HACKENSACK, New Jersey (WABC) -- Fay has been downgraded to a post-Tropical Storm, but it was still powerful enough to bring down hundreds of trees, flood roads and cause problems across the Tri-State area.
Swimming advisories are now in place at 82 beaches across Long Island and a Wet Weather Advisory has been issued for a few NYC beaches.
There were no reports of any major injuries, but New York City recorded hundreds of reports of downed trees while drivers in New Jersey became stuck on flooded roads.
Many roads were left impassable as the flash flooding took effect.
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In Hackensack, they had to send out a high water vehicle to rescue two cars stuck in the water near West Pleasantview Avenue.
A large tree came crashing down outside a home in Maplewood, New Jersey, amid heavy winds and rain. Fortunately there was no major damage.
Many subway stops across NYC were flooded from the heavy rains. At 149th St. and Grand Concourse, storm water poured down the stairs. At the Court Square stop in Long Island City, rain from the storm grate showered the platform.
MTA officials say they invested heavily into improving drainage and pumping systems, proving the subways might be more resilient now to a tropical storm.
Other city officials say they were well-prepared.
"Knowing that a tropical storm was storm coming and we may be getting significant rainfall, we had to keep crews out, a couple of dozen other trucks like this out on the streets," said Vincent Sapienza with the NYC Environmental Protection.
The remnant surf from Fay could be dangerous along the south shore of Long Island and at New York City beaches. A high surf advisory remains in place through 9 p.m.
The following NYC beaches were put under a Wet Weather Advisory where swimming and wading is no recommended: Cedar Grove Beach, Manhattan Beach, Midland Beach & South Beach.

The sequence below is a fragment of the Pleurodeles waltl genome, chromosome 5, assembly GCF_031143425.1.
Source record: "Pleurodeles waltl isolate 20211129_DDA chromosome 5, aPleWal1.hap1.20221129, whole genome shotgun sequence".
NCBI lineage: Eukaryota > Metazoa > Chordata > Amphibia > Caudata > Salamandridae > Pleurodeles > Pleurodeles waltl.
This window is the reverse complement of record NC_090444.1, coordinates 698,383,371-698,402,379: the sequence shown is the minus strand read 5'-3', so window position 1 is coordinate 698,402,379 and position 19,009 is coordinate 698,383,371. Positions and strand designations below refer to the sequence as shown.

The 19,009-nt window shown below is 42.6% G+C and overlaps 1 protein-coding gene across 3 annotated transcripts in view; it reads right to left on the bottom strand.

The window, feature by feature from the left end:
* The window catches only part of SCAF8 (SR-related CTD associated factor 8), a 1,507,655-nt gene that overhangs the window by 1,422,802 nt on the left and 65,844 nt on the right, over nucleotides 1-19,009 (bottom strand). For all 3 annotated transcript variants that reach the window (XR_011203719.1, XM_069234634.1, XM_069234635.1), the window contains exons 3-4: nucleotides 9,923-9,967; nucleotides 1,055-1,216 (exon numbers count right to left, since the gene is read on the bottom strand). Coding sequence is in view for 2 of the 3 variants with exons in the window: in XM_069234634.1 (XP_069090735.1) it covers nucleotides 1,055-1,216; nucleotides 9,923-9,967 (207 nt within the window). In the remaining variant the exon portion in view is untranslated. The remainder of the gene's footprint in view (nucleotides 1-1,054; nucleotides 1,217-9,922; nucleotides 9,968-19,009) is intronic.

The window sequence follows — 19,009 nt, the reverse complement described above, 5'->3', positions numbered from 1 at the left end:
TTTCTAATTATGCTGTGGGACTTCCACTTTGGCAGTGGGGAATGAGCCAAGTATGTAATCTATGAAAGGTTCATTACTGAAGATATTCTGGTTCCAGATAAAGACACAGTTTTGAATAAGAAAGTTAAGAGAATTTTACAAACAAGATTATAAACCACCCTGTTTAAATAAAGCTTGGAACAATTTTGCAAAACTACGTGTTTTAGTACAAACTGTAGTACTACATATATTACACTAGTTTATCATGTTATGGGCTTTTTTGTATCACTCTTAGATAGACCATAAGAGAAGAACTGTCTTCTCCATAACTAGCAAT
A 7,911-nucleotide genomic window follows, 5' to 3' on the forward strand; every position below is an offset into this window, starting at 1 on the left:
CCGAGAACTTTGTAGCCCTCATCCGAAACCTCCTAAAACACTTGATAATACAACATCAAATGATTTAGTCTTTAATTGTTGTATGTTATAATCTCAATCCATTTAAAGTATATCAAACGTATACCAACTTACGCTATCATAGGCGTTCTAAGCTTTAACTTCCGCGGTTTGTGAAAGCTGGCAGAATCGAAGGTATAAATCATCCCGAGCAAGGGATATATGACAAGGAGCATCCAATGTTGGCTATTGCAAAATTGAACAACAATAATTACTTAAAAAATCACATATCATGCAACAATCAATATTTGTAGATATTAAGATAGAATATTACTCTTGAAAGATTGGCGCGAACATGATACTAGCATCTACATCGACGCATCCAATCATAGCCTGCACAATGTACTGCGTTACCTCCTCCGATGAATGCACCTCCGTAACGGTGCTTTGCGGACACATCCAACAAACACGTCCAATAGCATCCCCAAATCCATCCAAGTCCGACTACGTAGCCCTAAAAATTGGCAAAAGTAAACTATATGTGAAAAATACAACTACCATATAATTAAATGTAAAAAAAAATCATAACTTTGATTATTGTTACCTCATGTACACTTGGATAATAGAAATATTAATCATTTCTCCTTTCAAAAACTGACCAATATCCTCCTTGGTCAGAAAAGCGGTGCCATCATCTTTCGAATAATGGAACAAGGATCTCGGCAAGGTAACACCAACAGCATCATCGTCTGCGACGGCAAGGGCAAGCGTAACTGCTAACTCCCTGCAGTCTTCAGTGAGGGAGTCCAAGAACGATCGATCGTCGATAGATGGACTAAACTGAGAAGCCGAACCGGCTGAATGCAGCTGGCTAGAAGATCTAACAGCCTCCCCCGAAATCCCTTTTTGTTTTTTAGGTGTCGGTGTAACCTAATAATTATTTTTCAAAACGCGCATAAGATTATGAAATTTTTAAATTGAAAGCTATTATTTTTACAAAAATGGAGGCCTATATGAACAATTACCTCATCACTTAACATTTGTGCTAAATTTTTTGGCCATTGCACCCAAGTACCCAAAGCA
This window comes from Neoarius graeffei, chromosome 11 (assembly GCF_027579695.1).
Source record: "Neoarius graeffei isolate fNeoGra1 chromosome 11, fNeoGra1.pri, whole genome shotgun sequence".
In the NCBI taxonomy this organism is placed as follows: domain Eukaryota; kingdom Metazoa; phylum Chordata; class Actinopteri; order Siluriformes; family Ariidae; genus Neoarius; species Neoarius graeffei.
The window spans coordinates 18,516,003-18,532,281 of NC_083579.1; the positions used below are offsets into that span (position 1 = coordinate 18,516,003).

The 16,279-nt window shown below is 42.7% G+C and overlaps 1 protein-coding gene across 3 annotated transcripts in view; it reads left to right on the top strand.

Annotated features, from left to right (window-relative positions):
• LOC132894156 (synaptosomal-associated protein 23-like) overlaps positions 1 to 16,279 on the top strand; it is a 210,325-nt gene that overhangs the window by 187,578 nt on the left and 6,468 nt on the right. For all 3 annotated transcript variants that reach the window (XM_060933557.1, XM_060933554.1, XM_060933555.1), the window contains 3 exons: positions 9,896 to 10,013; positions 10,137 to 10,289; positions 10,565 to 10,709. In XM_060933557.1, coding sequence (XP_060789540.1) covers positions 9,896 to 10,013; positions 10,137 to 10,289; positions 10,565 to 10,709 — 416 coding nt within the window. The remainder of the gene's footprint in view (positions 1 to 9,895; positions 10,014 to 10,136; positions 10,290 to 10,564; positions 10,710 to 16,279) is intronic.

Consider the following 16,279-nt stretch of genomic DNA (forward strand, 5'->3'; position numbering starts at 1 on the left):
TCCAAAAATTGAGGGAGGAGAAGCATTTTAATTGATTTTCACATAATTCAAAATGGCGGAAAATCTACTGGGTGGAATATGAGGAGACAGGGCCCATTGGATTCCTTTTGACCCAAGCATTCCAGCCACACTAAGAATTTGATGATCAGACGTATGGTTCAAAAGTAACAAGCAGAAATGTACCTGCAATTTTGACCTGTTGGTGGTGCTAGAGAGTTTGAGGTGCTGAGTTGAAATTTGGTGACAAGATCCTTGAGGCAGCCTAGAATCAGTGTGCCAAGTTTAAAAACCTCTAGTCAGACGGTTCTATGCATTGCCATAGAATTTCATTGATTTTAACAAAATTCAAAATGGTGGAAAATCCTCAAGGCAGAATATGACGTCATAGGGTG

Officials recommend against swimming in the waters surrounding Long Island Saturday due to concerns about elevated bacteria levels from storm runoff.
In New Jersey, Monmouth County Sheriff Shaun Golden says there's been some flooding in the usual spots, but it's what the storm means to beachgoers Saturday that the sheriff says we need to worry about.
"We have to watch out for rip currents be sure to ask lifeguards about it if you're going in the water tomorrow," Golden said on Friday.
Fay was the third storm to make landfall in the same general area of northern Atlantic County in the past decade. The last tropical system was Tropical Storm Irene in 2011, and Sandy in 2012, which was post-tropical.
Fay is the earliest sixth-named storm on record, according to Colorado State University hurricane researcher Phil Klotzbach. The previous record was Franklin on July 22, 2005, Klotzbach tweeted. Two named storms formed before the official June 1 start of the hurricane season. None of this season's previous five named storms strengthened into hurricanes
Advisories, watches and warnings from the National Weather Service